The ability to decontextualize -- to stand aside from a media context and process abstractly. So again, the classic paradigm would be one of syllogistic reasoning with unbelievable conclusions. You create situations where logical validity is in conflict with the real world content of the conclusion. So you give people a syllogism that is valid, but a conclusion that is unbelievable in the real world. Or conversely, you give people a syllogism that is invalid, but has a conclusion that is very congruent with world knowledge. Then you look at people's ability to deal with those types of problems in comparison to their ability to deal simply with problems that don't involve the necessity of detaching real world knowledge.

Keith Stanovich, Canada's Research Chair of Applied Cognitive Science at the Department of Human Development and Applied Psychology, University of Toronto. Source: COTC Interview -,GeneralizationandDecontextualiztion

Plato's Point 

Is writing an aid or a detriment to memory? Plato makes a point that actually sort of differentiates different kinds of memory. In the Phaedrus heís talking about the fact that Thoth takes writing to Thamus, the king of Egypt, and he claimed:  

ĎThat the letter would make the Egyptians wiser, and give them better memories. But Thamus wasnít convinced and he argued that the invention would, in fact, create forgetfulness because they would trust the external written characters and not remember of themselves.       

Johanna Drucker, Professor of Media Studies and Director of the Interdisciplinary Program in Media Studies at the University of Virginia. Author of The Alphabetic Labyrinth. Source: COTC Interview -

Socrates' Point

This is the Socrates. This is Noel Humphriesí retelling of this.:

 ĎThis science, letters, will render the wisdom of the Egyptians greater and will give them a more faithful memory.  Itís a remedy against the difficulty of learning and of retaining knowledge.  Those who learn them will leave to those strange characters the care of recalling to them all that they should rather have confided to memory.  And they will themselves preserve no actual recollection of these things.  Thus, thou hast discovered not a means of memory but only of reminiscence.  Thou giveth to them the means of appearing wise without really being so for they will read without the instruction of masters and think themselves wise upon many things when, in fact, they will be ignorant, and their intercourse will be insupportable.í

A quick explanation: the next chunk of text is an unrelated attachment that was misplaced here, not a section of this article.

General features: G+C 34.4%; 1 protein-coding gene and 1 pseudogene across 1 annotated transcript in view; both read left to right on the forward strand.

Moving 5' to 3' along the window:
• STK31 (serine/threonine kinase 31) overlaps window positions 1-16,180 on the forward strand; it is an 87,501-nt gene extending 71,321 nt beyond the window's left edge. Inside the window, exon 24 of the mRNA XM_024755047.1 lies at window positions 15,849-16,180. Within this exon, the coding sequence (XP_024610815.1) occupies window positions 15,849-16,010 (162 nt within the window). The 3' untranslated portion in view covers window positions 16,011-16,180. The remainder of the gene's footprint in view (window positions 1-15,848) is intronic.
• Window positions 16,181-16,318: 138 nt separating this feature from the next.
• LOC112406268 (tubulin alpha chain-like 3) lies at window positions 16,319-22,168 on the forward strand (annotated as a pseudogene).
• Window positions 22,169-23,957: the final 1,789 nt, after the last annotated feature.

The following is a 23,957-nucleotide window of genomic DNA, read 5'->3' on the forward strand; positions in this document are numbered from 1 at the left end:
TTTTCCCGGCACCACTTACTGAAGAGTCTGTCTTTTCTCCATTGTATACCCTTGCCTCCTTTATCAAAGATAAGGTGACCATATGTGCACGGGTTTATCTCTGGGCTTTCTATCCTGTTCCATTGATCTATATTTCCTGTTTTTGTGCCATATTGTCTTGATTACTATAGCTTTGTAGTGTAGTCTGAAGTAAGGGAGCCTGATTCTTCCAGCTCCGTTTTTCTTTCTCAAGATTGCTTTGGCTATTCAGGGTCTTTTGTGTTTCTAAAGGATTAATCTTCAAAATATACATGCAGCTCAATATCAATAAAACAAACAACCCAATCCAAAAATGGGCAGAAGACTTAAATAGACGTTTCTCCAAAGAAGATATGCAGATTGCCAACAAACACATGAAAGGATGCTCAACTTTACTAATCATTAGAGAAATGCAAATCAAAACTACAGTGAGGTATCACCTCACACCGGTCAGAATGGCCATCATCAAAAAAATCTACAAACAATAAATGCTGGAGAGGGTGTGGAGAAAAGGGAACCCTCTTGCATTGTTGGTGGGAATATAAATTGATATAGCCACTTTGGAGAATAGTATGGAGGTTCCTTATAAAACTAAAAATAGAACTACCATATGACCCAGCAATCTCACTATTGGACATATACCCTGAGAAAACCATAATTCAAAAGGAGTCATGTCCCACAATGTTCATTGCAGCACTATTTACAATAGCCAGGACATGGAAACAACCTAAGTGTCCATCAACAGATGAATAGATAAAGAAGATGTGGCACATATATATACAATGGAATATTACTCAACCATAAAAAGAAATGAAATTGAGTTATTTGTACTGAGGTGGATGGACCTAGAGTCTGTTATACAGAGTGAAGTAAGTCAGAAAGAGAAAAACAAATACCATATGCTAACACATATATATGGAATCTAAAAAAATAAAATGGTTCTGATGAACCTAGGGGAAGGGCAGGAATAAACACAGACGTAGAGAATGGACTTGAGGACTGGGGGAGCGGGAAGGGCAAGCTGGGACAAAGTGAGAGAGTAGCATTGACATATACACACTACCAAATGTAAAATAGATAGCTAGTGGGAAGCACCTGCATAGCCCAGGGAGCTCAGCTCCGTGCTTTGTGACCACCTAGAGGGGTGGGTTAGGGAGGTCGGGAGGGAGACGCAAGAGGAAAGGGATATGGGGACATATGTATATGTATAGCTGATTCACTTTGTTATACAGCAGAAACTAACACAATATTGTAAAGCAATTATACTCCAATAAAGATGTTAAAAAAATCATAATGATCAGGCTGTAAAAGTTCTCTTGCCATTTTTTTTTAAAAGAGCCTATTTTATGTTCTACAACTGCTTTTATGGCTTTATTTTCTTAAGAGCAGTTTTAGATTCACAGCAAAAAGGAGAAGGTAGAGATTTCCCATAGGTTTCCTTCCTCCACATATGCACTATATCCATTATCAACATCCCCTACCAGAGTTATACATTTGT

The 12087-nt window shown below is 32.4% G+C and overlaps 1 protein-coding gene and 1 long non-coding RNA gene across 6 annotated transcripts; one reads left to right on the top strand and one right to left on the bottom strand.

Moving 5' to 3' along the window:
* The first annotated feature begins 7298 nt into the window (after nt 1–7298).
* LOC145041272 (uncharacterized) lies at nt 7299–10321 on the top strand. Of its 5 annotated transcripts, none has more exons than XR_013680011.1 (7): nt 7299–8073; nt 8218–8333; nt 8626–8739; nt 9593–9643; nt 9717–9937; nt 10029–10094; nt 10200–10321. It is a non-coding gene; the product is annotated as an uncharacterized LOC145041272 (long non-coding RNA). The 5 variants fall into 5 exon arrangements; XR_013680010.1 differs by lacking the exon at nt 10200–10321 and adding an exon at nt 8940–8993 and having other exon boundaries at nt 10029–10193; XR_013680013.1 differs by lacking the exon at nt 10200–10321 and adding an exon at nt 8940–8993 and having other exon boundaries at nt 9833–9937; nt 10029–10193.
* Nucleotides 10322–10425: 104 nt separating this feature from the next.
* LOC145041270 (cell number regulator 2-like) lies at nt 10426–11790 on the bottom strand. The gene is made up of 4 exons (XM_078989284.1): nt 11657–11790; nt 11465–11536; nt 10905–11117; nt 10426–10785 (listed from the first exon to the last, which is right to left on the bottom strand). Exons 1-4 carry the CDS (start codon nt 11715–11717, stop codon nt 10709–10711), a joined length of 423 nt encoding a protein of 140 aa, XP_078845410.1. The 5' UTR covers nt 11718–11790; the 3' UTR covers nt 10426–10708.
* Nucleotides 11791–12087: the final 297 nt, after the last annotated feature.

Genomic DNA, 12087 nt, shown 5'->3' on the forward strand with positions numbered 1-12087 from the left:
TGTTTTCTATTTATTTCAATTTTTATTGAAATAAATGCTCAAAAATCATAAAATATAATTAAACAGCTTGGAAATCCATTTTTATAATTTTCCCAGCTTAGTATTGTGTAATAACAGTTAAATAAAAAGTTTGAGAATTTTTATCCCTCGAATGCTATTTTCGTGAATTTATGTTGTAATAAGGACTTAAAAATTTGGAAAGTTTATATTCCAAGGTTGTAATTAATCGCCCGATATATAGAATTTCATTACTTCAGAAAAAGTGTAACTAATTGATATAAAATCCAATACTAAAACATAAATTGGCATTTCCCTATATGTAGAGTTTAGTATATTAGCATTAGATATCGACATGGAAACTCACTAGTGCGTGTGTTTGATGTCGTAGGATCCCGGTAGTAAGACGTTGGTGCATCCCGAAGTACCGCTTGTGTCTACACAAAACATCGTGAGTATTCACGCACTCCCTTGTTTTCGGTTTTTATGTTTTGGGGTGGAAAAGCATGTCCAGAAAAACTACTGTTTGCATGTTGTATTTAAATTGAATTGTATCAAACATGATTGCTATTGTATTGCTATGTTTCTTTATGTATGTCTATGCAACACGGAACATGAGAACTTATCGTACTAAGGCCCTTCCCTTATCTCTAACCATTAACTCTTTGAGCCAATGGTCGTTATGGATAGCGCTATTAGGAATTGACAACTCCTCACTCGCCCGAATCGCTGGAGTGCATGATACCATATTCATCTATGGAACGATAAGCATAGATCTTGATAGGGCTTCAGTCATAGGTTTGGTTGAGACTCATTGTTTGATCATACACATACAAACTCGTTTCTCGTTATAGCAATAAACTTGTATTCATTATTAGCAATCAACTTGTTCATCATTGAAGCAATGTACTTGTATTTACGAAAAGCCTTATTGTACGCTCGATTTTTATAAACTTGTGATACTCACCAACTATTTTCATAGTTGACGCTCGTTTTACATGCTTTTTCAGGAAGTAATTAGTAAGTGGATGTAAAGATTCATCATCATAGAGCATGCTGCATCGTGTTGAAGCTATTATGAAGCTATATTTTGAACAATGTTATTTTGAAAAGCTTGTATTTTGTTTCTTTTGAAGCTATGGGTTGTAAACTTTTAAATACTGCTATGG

Johanna Drucker, Professor of Media Studies and Director of the Interdisciplinary Program in Media Studies at the University of Virginia. Author of The Alphabetic Labyrinth. Source: COTC Interview -

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Dr. Grover (Russ) Whitehurst  Director, Institute of Education Sciences, Assistant Secretary of Education, U.S. Department of Education
Dr. Jack Shonkoff Chair, The National Scientific Council on the Developing Child; Co-Editor: From Neurons to Neighborhoods
Dr. Edward Kame'enui Commissioner for Special Education Research, U.S. Department of Education; Director, IDEA, University  of Oregon
Dr. G. Reid Lyon  Past Director, National Institute of Child Health and Human Development (NICHD) at the National Institutes of Health (NIH)
Dr. Keith Stanovich  Canadian Chair of Cognitive Science, University of Toronto
Dr. Mel Levine Co-Chair and Co-Founder, All Kinds of Minds; Author: A Mind at a Time, The Myth of Laziness & Ready or Not Here Life Comes
Dr. Alex Granzin  School District Psychologist, Past President, Oregon School Psychologists Association 
Dr. James J. Heckman Nobel Laureate, Economic Sciences 2000; Lead Author: The Productivity Argument for Investing in Young Children
Dr. Timothy Shanahan President (2006) International Reading Association, Chair National Early Literacy Panel, Member National Reading Panel
Nancy Hennessy  President, 2003-2005, International Dyslexia Association